Thursday, November 4, 2010

EU Diplomatic Core About to Burst on the Scene

High Representative of the European Union for Foreign Affairs and Security Policy Baroness Catherine Ashton listens to questions during a joint press conference on the European External Action Service in Brussels on September 15.
It costs over twice as much as the British Foreign Ministry. It employs well over 2,000 more people. And it will massively expand Europe’s global profile. More details about the new European External Action Service (eeas), or diplomatic core, due to formally enter service on December 1, have emerged.
The eeas’s annual budget is ₤5.8 billion, and projected to eventually rise to ₤8.3 billion. At the same time, Britain’s Foreign and Commonwealth Office is struggling to cut its budget by 24 percent.
The eeas will employ around 7,000 people. The British Foreign Office employs 4,863.
The Daily Mail claims that 50 of the top eeas officials will be paid more than the British prime minister.
So the European Union will soon have a diplomatic core better staffed and funded than that of the UK.
Of course some of this spending is typical EU waste, as Europe’s critics point out. One hundred and fifty bulletproof limousines and a well-staffed embassy near a white sandy beach in Barbados may be very nice for EU diplomatic staff, but will not do much to enhance Europe’s global reach. Nor will the chairs that cost ₤800 each and lamps that cost ₤400 that are being installed in the EU’s new home in London, Europe House.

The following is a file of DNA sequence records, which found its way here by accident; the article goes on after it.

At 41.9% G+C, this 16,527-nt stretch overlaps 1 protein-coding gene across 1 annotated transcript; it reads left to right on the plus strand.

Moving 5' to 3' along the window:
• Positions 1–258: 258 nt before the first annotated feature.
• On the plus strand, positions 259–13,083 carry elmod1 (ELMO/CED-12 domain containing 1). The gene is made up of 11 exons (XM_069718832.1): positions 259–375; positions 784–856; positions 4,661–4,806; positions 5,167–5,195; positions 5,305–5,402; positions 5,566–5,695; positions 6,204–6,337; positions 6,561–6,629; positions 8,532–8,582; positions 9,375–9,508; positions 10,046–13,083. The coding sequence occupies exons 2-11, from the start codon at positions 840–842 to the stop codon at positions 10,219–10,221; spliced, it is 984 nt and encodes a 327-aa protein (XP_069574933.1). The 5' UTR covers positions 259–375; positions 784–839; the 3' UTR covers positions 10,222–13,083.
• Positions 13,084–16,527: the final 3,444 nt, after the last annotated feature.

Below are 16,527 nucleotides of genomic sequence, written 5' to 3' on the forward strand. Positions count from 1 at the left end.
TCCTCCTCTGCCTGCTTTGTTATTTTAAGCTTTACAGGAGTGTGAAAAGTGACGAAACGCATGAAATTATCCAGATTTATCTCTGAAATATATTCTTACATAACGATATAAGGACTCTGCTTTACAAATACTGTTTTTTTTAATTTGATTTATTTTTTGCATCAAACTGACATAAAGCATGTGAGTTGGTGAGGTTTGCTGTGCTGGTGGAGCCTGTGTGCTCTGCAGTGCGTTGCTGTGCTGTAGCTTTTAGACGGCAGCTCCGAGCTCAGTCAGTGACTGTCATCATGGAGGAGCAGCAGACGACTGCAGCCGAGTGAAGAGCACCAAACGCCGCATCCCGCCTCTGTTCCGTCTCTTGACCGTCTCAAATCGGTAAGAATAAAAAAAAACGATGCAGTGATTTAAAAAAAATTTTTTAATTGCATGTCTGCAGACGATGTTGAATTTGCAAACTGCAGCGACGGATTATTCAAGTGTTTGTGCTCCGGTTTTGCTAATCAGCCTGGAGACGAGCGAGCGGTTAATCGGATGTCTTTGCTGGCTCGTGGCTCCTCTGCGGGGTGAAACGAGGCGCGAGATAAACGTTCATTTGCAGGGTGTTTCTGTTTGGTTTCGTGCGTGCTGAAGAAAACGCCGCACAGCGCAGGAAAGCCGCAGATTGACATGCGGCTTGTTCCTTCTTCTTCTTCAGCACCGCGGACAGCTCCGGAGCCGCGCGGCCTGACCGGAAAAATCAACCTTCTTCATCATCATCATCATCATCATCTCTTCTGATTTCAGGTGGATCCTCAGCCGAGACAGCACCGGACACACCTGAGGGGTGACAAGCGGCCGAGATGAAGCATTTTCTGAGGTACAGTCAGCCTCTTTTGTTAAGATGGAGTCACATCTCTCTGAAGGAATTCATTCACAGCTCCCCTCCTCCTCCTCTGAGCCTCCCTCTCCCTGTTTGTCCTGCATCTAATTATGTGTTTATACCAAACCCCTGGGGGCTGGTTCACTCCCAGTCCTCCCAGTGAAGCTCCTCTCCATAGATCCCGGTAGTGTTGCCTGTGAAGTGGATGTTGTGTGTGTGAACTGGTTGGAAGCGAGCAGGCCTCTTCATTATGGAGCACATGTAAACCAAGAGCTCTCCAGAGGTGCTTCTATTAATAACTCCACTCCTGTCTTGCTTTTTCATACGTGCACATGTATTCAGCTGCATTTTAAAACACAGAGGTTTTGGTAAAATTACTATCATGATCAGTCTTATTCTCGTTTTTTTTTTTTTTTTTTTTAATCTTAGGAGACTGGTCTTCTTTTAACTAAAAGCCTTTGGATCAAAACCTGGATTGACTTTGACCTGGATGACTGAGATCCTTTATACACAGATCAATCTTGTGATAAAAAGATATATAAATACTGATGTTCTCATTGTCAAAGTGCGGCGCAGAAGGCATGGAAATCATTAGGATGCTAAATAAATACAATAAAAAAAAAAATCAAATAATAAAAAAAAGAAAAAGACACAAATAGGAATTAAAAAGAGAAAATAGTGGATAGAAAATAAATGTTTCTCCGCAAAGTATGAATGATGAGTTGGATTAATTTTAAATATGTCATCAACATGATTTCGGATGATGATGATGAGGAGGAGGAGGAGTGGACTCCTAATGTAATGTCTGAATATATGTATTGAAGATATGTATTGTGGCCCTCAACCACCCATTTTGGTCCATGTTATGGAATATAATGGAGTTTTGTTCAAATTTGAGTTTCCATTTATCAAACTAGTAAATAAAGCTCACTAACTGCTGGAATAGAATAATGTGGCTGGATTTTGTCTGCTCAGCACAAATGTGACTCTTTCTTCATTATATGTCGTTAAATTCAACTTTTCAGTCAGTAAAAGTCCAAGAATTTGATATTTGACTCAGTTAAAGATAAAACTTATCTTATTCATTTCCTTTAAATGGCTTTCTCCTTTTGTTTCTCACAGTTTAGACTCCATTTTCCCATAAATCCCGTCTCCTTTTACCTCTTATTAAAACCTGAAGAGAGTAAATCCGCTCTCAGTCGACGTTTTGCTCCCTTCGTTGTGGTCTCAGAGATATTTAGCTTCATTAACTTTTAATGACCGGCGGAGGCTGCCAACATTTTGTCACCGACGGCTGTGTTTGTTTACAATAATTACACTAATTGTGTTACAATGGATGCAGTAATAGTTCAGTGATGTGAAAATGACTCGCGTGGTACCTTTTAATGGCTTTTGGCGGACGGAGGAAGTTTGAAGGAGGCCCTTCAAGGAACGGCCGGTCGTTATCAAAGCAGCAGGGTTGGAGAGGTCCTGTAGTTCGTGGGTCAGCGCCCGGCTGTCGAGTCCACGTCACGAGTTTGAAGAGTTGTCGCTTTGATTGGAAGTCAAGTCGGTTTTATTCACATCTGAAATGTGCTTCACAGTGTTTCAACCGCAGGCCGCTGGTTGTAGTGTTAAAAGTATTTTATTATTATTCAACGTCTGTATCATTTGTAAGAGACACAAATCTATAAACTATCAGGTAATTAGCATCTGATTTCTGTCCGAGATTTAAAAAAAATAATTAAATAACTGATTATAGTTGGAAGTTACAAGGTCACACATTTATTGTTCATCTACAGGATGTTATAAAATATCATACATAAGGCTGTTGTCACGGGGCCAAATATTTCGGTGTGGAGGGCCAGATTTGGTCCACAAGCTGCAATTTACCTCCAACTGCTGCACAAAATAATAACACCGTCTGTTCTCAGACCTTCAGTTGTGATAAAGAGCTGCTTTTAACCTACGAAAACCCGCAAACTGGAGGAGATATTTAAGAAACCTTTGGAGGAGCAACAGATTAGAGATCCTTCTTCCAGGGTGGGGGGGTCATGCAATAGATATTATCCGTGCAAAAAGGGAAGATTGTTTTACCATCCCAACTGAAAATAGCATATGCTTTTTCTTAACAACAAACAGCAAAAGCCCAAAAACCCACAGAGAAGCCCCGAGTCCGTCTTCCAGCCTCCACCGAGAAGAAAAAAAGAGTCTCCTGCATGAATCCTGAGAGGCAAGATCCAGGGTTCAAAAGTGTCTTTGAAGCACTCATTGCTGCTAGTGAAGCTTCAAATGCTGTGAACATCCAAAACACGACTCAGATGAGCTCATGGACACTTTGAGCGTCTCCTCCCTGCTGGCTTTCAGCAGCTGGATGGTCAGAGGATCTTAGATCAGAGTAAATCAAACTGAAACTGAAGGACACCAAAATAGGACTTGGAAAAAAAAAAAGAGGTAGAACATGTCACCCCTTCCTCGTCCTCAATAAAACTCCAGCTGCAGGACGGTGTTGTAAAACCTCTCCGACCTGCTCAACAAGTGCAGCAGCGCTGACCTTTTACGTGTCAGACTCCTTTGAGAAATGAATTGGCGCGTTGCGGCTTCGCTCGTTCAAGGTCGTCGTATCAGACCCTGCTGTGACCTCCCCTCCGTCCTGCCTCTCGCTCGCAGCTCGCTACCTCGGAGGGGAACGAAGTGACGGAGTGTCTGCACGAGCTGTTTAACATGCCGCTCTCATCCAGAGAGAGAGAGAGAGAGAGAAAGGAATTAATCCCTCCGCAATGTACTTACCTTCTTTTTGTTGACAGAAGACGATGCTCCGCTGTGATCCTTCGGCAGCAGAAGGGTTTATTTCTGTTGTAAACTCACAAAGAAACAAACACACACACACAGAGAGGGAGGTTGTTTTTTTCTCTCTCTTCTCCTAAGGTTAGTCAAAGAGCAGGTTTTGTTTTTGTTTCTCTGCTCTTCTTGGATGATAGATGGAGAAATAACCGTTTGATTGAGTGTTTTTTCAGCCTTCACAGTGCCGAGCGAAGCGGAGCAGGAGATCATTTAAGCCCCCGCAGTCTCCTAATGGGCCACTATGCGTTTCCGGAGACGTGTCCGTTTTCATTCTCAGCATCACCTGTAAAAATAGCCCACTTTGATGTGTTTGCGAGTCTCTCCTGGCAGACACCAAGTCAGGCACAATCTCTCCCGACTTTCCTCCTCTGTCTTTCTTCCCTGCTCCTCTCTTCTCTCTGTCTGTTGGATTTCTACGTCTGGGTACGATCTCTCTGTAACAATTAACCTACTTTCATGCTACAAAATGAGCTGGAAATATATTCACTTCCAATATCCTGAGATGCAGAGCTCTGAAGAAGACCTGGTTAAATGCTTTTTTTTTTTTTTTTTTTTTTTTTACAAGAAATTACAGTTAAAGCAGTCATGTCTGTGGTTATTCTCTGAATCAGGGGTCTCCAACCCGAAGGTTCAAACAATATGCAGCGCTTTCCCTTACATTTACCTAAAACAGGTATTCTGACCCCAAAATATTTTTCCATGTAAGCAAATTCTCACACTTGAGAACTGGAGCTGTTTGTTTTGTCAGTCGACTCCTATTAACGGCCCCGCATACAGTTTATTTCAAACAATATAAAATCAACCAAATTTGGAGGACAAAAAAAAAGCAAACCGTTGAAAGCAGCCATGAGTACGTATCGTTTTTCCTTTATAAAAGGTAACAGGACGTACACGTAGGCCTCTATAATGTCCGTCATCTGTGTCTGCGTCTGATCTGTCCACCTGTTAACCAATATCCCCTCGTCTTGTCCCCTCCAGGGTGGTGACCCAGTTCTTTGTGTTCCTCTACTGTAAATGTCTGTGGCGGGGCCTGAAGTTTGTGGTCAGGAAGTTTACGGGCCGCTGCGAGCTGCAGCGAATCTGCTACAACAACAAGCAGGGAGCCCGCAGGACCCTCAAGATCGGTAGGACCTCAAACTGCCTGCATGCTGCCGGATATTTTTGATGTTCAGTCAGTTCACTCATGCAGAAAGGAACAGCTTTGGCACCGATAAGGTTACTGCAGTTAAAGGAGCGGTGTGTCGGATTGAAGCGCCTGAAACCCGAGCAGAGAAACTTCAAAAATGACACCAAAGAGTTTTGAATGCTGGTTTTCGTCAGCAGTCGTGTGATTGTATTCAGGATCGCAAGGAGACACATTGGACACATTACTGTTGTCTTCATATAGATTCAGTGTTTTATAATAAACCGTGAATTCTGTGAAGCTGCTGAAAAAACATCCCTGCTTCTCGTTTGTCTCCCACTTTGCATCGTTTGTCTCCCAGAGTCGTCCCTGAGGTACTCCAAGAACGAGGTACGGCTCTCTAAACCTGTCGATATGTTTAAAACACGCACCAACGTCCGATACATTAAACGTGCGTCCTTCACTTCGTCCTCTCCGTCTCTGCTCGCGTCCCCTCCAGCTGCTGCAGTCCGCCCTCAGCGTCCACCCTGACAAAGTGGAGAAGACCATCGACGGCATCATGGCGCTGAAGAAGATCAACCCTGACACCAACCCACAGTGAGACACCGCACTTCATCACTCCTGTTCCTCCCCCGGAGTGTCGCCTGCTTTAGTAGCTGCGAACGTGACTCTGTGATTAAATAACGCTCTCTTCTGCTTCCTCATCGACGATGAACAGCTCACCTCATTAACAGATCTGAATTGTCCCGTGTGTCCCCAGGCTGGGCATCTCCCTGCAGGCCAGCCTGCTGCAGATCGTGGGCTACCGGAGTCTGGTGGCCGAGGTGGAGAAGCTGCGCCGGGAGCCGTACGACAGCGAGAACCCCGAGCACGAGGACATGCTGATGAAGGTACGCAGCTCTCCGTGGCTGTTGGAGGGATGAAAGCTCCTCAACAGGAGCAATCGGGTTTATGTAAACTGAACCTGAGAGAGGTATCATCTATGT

Despite many similar examples, however, rest assured that the money Europe is pouring into the eeas will increase its power.
Concervative mep Daniel Hannan writes in the Daily Mail that “the EU means to signal to other countries that it, rather than its 27 constituent members, should now be their first port of call. To a remarkable degree, it has already succeeded.
“Go to almost any non-EU nation and you will find an EU embassy towering over the national missions and typically employing three or four times as many staff as any member states.”
He writes that the astronomical figures Europe is spending on its diplomatic service “don’t simply reflect the EU’s profligacy; they also reflect a genuine shift in the balance of power.”
“The official launch of the eeas represents a significant ramping up of the EU’s ambition to be a global power,” he says.
He continues:
For Euro-integrationists, the eeas isn’t really about economies of scale or about better coordination. It’s about creating a country called Europe.

The EU already has most of the attributes associated with statehood: a currency, a president, a passport, a parliament, a flag. But, until now, it has lacked the capacity to conduct relations with other states.

Not anymore.

On Dec. 1, 2009, the EU acquired what international lawyers call “legal personality,” meaning that it can sign treaties with other states.

Now it has a diplomatic corps to negotiate those treaties. The final piece of the jigsaw is in place.